A week of Dementia in the Danube region
Within the Interreg INDEED project, which has started on 1 July, the NPO & SE Competence Center provides business-related knowledge in order to reach improvements in the field of dementia in Central and Eastern European countries. Stimulating (social) entrepreneurial activity depicts one of three building blocks aiming to close gaps in the supply of dementia-related services.
At the Interreg INDEED Kick-off meeting in Munich, one of the key topics was how to enhance dementia-friendly societies in Central and Eastern Europe. For two days, an interdisciplinary team worked on this and further related questions in the field of dementia diagnosis, therapy, and care. Christian Schober, Katharina Weberberger, and Constanze Beeck represented the NPO & SE Competence Center.
Results from a preliminary survey conducted by the NPO & SE Competence Center disclose, amongst others, a pronounced divergence between urban and rural areas (with largely insufficient supply in the latter), late or absent diagnosis (which limits possibilities for therapy), and a lack of alternative care settings as key challenges. In order to tackle these challenges, bringing together all involved professions and stakeholders appears to be an important step.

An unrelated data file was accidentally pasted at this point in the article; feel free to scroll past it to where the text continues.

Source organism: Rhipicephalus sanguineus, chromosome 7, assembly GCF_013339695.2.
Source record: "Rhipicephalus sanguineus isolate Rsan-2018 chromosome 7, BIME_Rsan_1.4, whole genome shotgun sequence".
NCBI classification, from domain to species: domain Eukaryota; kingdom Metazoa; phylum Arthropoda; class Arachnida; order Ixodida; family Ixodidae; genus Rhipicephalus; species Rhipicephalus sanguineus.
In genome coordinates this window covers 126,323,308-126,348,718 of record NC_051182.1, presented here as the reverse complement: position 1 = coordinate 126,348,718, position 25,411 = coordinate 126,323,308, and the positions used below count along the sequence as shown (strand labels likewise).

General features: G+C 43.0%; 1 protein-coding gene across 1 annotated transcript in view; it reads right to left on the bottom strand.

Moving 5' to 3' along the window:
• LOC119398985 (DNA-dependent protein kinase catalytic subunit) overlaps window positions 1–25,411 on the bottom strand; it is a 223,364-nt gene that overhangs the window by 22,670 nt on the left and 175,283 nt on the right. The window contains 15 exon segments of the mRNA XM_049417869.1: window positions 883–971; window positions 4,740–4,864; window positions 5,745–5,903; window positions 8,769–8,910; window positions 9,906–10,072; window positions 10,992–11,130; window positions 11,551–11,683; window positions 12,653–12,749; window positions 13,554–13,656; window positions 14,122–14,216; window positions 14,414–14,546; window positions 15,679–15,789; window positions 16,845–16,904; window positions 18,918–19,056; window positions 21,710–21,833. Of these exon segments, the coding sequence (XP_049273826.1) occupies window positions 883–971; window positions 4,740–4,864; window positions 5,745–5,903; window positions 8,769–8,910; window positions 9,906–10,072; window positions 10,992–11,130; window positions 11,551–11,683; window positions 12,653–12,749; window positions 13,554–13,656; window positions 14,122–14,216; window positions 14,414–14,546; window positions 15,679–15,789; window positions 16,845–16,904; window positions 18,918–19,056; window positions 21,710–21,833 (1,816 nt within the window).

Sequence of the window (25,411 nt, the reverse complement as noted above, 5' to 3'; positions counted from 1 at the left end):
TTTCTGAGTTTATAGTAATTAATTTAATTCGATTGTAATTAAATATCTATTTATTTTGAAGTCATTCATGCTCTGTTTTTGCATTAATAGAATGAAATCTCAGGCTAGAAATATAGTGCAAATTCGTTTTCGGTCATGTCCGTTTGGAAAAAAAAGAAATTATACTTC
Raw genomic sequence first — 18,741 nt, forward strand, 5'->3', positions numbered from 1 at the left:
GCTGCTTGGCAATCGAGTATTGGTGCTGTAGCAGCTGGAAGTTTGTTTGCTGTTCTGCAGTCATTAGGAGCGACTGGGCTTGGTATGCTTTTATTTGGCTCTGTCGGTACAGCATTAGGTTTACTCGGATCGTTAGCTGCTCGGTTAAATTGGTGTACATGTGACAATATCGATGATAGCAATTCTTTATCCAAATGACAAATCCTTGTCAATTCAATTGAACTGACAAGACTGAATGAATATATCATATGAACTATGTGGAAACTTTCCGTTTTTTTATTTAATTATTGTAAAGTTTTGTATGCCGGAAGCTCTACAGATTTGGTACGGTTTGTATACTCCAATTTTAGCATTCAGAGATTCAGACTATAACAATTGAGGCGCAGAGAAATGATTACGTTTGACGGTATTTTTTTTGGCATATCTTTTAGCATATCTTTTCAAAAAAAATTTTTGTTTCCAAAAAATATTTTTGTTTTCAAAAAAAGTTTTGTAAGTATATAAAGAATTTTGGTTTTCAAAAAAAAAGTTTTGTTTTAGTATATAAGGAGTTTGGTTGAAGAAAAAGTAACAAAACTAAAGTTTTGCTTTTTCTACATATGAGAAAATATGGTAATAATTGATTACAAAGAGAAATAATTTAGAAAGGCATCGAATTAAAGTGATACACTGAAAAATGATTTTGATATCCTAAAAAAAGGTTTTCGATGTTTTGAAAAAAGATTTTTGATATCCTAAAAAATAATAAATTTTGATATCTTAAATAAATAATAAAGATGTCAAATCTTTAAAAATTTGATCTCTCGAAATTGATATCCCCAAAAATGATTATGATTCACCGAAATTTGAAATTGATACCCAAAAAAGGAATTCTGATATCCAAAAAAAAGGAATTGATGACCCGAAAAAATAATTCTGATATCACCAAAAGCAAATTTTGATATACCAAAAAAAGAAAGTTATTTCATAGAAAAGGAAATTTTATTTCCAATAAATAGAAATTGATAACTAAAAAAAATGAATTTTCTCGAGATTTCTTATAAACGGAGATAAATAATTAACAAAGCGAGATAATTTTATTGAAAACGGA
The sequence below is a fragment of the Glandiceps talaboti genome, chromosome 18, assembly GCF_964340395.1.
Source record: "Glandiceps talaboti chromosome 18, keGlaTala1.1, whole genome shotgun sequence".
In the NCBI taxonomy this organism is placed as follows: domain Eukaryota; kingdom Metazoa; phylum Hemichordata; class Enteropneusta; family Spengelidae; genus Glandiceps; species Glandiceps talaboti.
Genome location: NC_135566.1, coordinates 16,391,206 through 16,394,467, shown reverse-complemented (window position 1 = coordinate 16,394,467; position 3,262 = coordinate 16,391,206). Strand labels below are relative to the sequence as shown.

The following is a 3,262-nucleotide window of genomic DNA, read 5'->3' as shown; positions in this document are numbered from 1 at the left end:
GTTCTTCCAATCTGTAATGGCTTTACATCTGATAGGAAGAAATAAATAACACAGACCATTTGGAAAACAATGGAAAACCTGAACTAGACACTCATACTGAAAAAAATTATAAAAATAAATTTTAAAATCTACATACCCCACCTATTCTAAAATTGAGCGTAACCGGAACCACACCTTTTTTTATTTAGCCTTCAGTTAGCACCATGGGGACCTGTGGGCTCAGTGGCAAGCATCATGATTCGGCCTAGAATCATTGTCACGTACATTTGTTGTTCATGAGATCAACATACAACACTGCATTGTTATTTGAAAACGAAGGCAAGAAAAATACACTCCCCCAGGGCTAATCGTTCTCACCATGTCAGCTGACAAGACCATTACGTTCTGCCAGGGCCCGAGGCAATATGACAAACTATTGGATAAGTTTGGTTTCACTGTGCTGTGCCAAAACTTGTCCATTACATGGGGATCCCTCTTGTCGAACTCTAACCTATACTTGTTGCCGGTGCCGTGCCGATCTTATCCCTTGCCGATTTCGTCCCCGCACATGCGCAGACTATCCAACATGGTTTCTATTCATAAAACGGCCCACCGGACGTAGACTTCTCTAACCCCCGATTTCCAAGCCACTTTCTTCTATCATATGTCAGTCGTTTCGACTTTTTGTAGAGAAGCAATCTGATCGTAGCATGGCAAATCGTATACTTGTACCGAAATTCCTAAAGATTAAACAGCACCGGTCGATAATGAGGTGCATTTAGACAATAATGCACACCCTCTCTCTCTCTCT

The second stop leads us to Graz, where Christian Schober and Katharina Weberberger attended a Conference on the Austrian Strategy for Dementia "Gut Leben mit Demenz". One critical step in creating dementia-friendly societies is raising awareness both among decision makers and the general public. In this regard, the BMASK has recently published a guide for employees in public transport how to support passengers with forgetfulness. More information on the Austrian Strategy for Dementia may be obtained from https://www.demenzstrategie.at/.
On the third and last stop in Ljubljana, Christian Schober and Katharina Weberberger attended the ASK 2018 Conference by Spominčika (Slovenian for forget-me-not flower). Dementia and the "fear that the body survives the brain" are major societal issues, and accordingly increasing attention is paid to both prevention and early diagnosis. As outlined by Zvezdan Pirtošek, potentially modifiable risk factors involve low educational level in childhood, hearing loss, hypertension, obesity, smoking, depression, physical inactivity, social isolation, and diabetes. For example, research shows that learning another language may delay the onset of dementia by several years.
The INDEED project is a great opportunity to collectively work on improvements in the field of dementia. News and further details of the project may be obtained from www.interreg-danube.eu/approved-projects/indeed.
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